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Ratel/Honey Badger (Mellivora capensis) Fact Sheet: Diet & Feeding

Diet

Carnivores (from Begg et al. 2008 unless otherwise noted)

  • Opportunists
    • Take a variety of prey
      • Insects to young ungulates
      • Consume prey across a wide range of sizes
        • 2-2000 g (0.07 oz-4.4 lb) (Begg et al. 2003b)
    • Tsama melons uncommonly eaten (Begg et al. 2003b)
      • The only plant material consumed in the wild
  • Hunt for food most often
    • Occasionally take food from other carnivores or scavenge
      • Brown hyena (Hyaena brunnea), African wildcat (Felis lybica), and black-backed jackal (Canis mesomelas) may lose prey to the ratel (Begg 2001a; Begg et al. 2008)

Food items (from Begg et al. 2003b unless otherwise noted)

  • Commonly eaten prey
    • Small mammals (<100 g or 3.5 oz)
      • Rodents: hairy footed (Gerbillurus paeba) and Brants (Tatera brantsii) gerbil, striped mouse (Rhabdomys pumilio)
    • Small reptiles (<100 g)
      • Geckos and skinks
  • Other important prey (based on total biomass consumed)
    • Reptiles: mole snake (Pseudaspis cana), puff adder (Bitis arientans), Cape cobra (Naja nivea)
      • Cobra and adders are highly venomous
    • Mid-sized mammals: springhare (Pedetes capensis)
  • Other
    • Insects: honeybees (Apis mellifera) and their honey comb; solitary bee (Parafidelia friesee) larvae, various other invertebrates (Begg et al. 2003a)
    • Small mammals: ground squirrel (Xerus inauris)
    • Birds: Tawny Eagle (Aquila rapax) chicks
    • Small carnivores: yellow (Cynictis penicillata) and slender (Galerella sanguine) mongoose, meerkat (Suricata suricatta), striped polecat (Ictonyx striatus), juvenile Cape fox (Vulpes chama), juvenile bat-eared fox (Otocyon megalotis), juvenile black-backed jackal, and juvenile African wild cat (Begg 2001a)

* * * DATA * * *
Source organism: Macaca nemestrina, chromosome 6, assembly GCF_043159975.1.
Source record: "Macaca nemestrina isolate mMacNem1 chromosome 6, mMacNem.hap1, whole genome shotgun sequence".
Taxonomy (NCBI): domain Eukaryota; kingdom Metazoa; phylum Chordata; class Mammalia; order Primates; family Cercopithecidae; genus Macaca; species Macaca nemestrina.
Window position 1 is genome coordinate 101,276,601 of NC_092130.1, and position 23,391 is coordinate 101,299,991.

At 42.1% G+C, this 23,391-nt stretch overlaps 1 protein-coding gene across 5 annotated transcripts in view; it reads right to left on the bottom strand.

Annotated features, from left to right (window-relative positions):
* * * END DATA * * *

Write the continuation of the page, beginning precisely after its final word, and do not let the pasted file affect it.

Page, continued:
Scavenge at times (from Vanderhaar and Hwang 2003)

  • Raid tourist campsites and trashcans in residential areas

Feeding

Foraging techniques (from Begg et al. 2003b unless otherwise noted)

  • Hunt alone, solitary most often
    • Older cub accompanies its mother
  • Sniff out prey
    • Use olfactory cues to locate animals
    • Walk slowly during travel
      • Move in a winding fashion while investigating scent trails and prey burrows
    • Often stop and turn the head upwind before altering course
  • Dig to obtain most food items (Begg 2001a; Kruuk and Mills 1983)
    • Excavation effort
      • Little effort required to dig for geckoes and skinks; 1-2 minutes
      • Dig for nearly 10 minutes to secure larger snakes
    • Most items are secured within holes; more limited success in capturing escaped prey above the ground (Begg 2001a)
  • Bee hives
    • Front claws tear away wood to expose the hive, the comb is scooped out (Vanderhaar and Hwang 2003)
    • Capable of inflicting considerable damage to commercial beehives (Begg and Begg 2002)
      • May damage >11% of hives kept by traditional beekeepers, records from Tanzania and South Africa

Feeding

  • Consume nearly all portions of prey items (Begg et al. 2003b)
    • Including the heads of poisonous snakes, which are attacked first (Begg et al. 2003b)
  • Hold food between the front claws (Vanderhaar and Hwang 2003)
    • Forelegs at rest on the ground (Vanderhaar and Hwang 2003)

Opportunistic Carnivore

a ratel hunting

Ratels most often hunt for their meals, though individuals have been known to scavenge. Prey largely consist of small mammals and reptiles.

Image credit: © San Diego Zoo Global. All rights reserved.

Page Citations

Begg (2001a)
Begg and Begg (2002)
Begg et al. (2003a, b)
Begg et al. (2008)
Kruuk and Mills (1983)
Vanderhaar and Hwang (2003)

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